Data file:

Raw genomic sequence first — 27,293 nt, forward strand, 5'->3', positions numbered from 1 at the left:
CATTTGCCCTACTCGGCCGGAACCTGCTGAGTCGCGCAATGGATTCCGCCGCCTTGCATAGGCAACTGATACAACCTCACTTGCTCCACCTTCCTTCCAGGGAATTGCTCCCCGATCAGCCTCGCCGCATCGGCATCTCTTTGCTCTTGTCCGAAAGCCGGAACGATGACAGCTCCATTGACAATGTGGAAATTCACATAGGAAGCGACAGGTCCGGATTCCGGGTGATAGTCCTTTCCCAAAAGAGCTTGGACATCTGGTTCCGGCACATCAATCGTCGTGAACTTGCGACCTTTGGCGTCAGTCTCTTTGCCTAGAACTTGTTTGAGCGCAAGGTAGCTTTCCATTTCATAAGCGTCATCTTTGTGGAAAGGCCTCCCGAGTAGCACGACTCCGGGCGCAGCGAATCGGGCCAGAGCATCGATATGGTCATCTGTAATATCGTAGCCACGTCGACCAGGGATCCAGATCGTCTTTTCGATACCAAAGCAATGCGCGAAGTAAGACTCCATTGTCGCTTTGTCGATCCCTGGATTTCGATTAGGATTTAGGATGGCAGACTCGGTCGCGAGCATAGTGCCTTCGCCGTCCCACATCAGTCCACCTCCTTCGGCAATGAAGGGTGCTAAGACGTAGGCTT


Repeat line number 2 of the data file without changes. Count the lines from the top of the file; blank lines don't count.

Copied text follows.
CATTTGCCCTACTCGGCCGGAACCTGCTGAGTCGCGCAATGGATTCCGCCGCCTTGCATAGGCAACTGATACAACCTCACTTGCTCCACCTTCCTTCCAGGGAATTGCTCCCCGATCAGCCTCGCCGCATCGGCATCTCTTTGCTCTTGTCCGAAAGCCGGAACGATGACAGCTCCATTGACAATGTGGAAATTCACATAGGAAGCGACAGGTCCGGATTCCGGGTGATAGTCCTTTCCCAAAAGAGCTTGGACATCTGGTTCCGGCACATCAATCGTCGTGAACTTGCGACCTTTGGCGTCAGTCTCTTTGCCTAGAACTTGTTTGAGCGCAAGGTAGCTTTCCATTTCATAAGCGTCATCTTTGTGGAAAGGCCTCCCGAGTAGCACGACTCCGGGCGCAGCGAATCGGGCCAGAGCATCGATATGGTCATCTGTAATATCGTAGCCACGTCGACCAGGGATCCAGATCGTCTTTTCGATACCAAAGCAATGCGCGAAGTAAGACTCCATTGTCGCTTTGTCGATCCCTGGATTTCGATTAGGATTTAGGATGGCAGACTCGGTCGCGAGCATAGTGCCTTCGCCGTCCCACATCAGTCCACCTCCTTCGGCAATGAAGGGTGCTAAGACGTAGGCTT